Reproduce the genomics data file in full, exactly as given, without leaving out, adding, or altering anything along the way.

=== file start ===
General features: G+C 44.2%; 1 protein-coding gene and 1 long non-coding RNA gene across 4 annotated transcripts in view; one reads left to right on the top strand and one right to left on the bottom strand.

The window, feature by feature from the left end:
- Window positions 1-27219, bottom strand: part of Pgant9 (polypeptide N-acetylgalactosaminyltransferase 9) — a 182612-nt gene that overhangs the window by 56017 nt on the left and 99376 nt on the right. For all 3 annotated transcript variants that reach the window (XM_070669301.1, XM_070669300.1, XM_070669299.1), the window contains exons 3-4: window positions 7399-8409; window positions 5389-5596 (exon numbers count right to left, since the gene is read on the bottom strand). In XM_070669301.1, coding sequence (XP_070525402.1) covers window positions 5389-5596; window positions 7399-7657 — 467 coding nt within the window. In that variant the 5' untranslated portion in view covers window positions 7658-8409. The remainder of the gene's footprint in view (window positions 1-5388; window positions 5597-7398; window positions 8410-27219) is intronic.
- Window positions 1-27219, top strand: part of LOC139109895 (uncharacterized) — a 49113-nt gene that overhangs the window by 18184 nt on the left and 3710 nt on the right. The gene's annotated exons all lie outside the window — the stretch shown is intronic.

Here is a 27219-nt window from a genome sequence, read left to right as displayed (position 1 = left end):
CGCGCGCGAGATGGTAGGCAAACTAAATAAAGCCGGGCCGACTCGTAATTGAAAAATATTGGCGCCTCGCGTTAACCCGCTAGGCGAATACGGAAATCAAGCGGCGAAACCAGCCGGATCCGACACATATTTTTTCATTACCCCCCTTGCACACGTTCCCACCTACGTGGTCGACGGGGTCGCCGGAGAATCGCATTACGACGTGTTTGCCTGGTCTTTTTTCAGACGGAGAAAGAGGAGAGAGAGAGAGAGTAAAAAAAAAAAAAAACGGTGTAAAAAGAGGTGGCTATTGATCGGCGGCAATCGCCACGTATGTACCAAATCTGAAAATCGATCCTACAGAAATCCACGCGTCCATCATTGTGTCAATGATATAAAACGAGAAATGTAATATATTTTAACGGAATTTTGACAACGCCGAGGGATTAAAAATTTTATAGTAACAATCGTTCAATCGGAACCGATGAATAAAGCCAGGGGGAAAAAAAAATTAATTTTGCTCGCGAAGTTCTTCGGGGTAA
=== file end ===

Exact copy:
General features: G+C 44.2%; 1 protein-coding gene and 1 long non-coding RNA gene across 4 annotated transcripts in view; one reads left to right on the top strand and one right to left on the bottom strand.

The window, feature by feature from the left end:
- Window positions 1-27219, bottom strand: part of Pgant9 (polypeptide N-acetylgalactosaminyltransferase 9) — a 182612-nt gene that overhangs the window by 56017 nt on the left and 99376 nt on the right. For all 3 annotated transcript variants that reach the window (XM_070669301.1, XM_070669300.1, XM_070669299.1), the window contains exons 3-4: window positions 7399-8409; window positions 5389-5596 (exon numbers count right to left, since the gene is read on the bottom strand). In XM_070669301.1, coding sequence (XP_070525402.1) covers window positions 5389-5596; window positions 7399-7657 — 467 coding nt within the window. In that variant the 5' untranslated portion in view covers window positions 7658-8409. The remainder of the gene's footprint in view (window positions 1-5388; window positions 5597-7398; window positions 8410-27219) is intronic.
- Window positions 1-27219, top strand: part of LOC139109895 (uncharacterized) — a 49113-nt gene that overhangs the window by 18184 nt on the left and 3710 nt on the right. The gene's annotated exons all lie outside the window — the stretch shown is intronic.

Here is a 27219-nt window from a genome sequence, read left to right as displayed (position 1 = left end):
CGCGCGCGAGATGGTAGGCAAACTAAATAAAGCCGGGCCGACTCGTAATTGAAAAATATTGGCGCCTCGCGTTAACCCGCTAGGCGAATACGGAAATCAAGCGGCGAAACCAGCCGGATCCGACACATATTTTTTCATTACCCCCCTTGCACACGTTCCCACCTACGTGGTCGACGGGGTCGCCGGAGAATCGCATTACGACGTGTTTGCCTGGTCTTTTTTCAGACGGAGAAAGAGGAGAGAGAGAGAGAGTAAAAAAAAAAAAAAACGGTGTAAAAAGAGGTGGCTATTGATCGGCGGCAATCGCCACGTATGTACCAAATCTGAAAATCGATCCTACAGAAATCCACGCGTCCATCATTGTGTCAATGATATAAAACGAGAAATGTAATATATTTTAACGGAATTTTGACAACGCCGAGGGATTAAAAATTTTATAGTAACAATCGTTCAATCGGAACCGATGAATAAAGCCAGGGGGAAAAAAAAATTAATTTTGCTCGCGAAGTTCTTCGGGGTAA